Portland Trail Blazers Offseason Questions – Of Stars And Ceilings

Building a successful basketball team, no matter your definition of “successful,” can be a tricky business. It takes all kinds of intelligent, talented people to make it work on the business side, in advertising and marketing, from the ownership team (whether they’re a group of people or anchored by one man), as well as on the basketball side, the part of a National Basketball Association franchise we often see the most. Its public face, if you will.

The Portland Trail Blazers have been a very successful business through most of its near-50-year history. There have been rough patches, mostly on the rare occasions the basketball team has been non-competitive, but by-and-large they enjoy the kind of attendance records and fan devotion rarely seen in North American professional sport; only the NFL’s Green Bay Packers, the NBA’s Utah Jazz, and baseball’s Chicago Cubs can claim similarly consistent and long-lived streaks of sellouts in their histories.

What I mean to say is, the Blazers have a very devoted fan base that cares deeply for the team. And I happen to be a part of that fan base, even though I try to create as much of an air of detachment as I can. Even after four years of writing for this website, with three years of off-and-on contributing before coming to OSN, I still have the raw instincts of a fan. I still get attached.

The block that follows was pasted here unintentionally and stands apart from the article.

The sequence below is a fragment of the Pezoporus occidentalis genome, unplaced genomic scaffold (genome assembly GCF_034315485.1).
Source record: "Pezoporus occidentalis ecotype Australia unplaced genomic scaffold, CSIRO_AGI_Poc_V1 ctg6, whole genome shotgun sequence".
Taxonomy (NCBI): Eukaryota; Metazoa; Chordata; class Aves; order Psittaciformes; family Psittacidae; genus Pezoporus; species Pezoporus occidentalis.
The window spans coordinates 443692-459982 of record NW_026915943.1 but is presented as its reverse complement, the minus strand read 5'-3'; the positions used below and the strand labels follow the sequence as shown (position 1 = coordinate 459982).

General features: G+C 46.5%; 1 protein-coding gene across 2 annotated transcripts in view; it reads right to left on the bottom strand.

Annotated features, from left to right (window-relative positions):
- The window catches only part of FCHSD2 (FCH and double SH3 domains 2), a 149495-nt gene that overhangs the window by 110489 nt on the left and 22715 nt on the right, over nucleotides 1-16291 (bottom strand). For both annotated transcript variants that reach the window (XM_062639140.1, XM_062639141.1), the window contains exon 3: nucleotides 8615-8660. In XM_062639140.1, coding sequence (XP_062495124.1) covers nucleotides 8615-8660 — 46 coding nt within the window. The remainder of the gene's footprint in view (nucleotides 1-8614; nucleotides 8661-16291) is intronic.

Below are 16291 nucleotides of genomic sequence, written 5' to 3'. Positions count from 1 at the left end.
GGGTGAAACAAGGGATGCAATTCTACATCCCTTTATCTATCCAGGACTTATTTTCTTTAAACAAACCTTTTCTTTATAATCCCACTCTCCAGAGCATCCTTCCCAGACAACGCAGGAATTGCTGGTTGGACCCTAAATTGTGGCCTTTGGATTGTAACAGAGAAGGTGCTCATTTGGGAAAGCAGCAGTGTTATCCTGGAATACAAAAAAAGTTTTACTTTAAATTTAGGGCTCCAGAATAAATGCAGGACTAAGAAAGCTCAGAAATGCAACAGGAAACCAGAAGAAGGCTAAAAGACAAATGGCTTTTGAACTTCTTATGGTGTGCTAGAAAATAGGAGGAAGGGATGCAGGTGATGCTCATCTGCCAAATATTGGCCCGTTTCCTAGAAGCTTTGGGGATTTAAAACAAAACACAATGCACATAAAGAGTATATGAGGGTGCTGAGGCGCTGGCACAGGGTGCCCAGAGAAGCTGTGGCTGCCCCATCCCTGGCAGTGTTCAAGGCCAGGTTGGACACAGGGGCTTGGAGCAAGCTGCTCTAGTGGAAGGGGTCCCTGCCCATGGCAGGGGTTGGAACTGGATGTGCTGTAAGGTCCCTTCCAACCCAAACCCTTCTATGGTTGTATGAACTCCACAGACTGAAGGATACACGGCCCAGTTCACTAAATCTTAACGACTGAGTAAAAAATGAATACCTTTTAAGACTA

Which is why it’s a little painful for me to suggest trades, or condemn a player’s performance, or admit that Player X is better than Blazer Y in their roles for their separate teams. Such juvenile comparing is a favored pastime of men, though we now do it through cars and who makes the most money instead of through spears and who killed the biggest mammoth today. Of course, one thing that will always stand the test of time is the “I’ll show you mine if you show me yours” thing boys do. But enough about that.

Ever since the Blazers were eliminated in brutal fashion by the New Orleans Pelicans, I’ve been pondering many things about this team. Two subjects of interest are Damian Lillard and CJ McCollum, the stars of the current era in Rip City. Their place in Trail Blazer history, their standing in the NBA, Lillard’s chances of becoming the best Blazer of all time, Dame’s potential Hall of Fame credentials (yes, he could get there), whether McCollum could put up Lillard-like numbers if he were the Man elsewhere, and whether they can win a championship together, among other things.